When you sign in to your Windows PC, one of the things you get asked is whether you’ll be part of our customer experience improvement program, and if you will, then you’re sending some data to us. Everyone gets asked that. We get terabytes and terabytes of data every day, and we can’t possibly use it all. So far we’re seeing very encouraging things. Over 90 percent of customers, from our data, use the Charms and find the Start screen all in the first session. Even if you’re a desktop user, over time there’s a cutover point around six weeks where you start using the new things more than the things you’re familiar with.
Microsoft has chosen to make its own hardware for Windows 8 with the Surface tablets. Why not leave that to the equipment manufacturers, as you’ve done in the past?
It was a way to test our hypothesis of a new way of working. It takes time for individuals to adjust, but it also takes time for the industry to adjust to new things—all the complicated things about the supply chain and issues like what sizes of glass gets cut. Surface is our vision of what a stage for Windows 8 should look like, to help show consumers and the industry our point of view on what near perfect hardware would look like. We believe in Surface as a long-term product, but we know that partners will have other innovations and ideas. One of the things that’s always been nice about Windows is choice—you’re not locked into one size, one shape, one color, one version.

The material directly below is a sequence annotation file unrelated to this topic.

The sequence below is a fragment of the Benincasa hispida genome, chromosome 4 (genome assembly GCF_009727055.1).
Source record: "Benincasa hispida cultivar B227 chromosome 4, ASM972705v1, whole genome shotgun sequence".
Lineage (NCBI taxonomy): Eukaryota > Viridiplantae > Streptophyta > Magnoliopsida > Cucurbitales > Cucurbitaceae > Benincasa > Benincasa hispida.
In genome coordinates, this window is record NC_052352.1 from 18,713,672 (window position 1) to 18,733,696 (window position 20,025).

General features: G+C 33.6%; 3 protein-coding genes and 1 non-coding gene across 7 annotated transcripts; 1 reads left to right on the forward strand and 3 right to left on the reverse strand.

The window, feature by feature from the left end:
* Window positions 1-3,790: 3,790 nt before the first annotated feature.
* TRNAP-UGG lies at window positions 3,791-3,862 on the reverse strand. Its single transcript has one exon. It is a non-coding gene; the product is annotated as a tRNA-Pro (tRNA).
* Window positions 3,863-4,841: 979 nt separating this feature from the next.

Your predecessor, Steven Sinofsky, was widely credited with driving Microsoft to create Windows 8 through sheer force of will. Is that true?
Steven is an amazing leader and an amazing brain and an amazing person, but one person can’t do everything. It’s really about the team that we created and the culture that we created for innovation.
What changes now that you’re in charge?
Not a whole lot. I’ve worked directly with Steven for seven years but known him for the whole 20 years I’ve been at Microsoft. We think a lot the same about what the role of Windows is in society, what computing looks like, and getting people on board with that point of view.
Now that Windows 8 has been released, what are you and your team doing now?
We didn’t really slow down. There are always new technologies to think about that can be helpful to people.
Read more about Microsoft’s efforts to track users’ reaction to Windows 8: Microsoft Has Been Watching and It Says You’re Getting Used to Windows 8.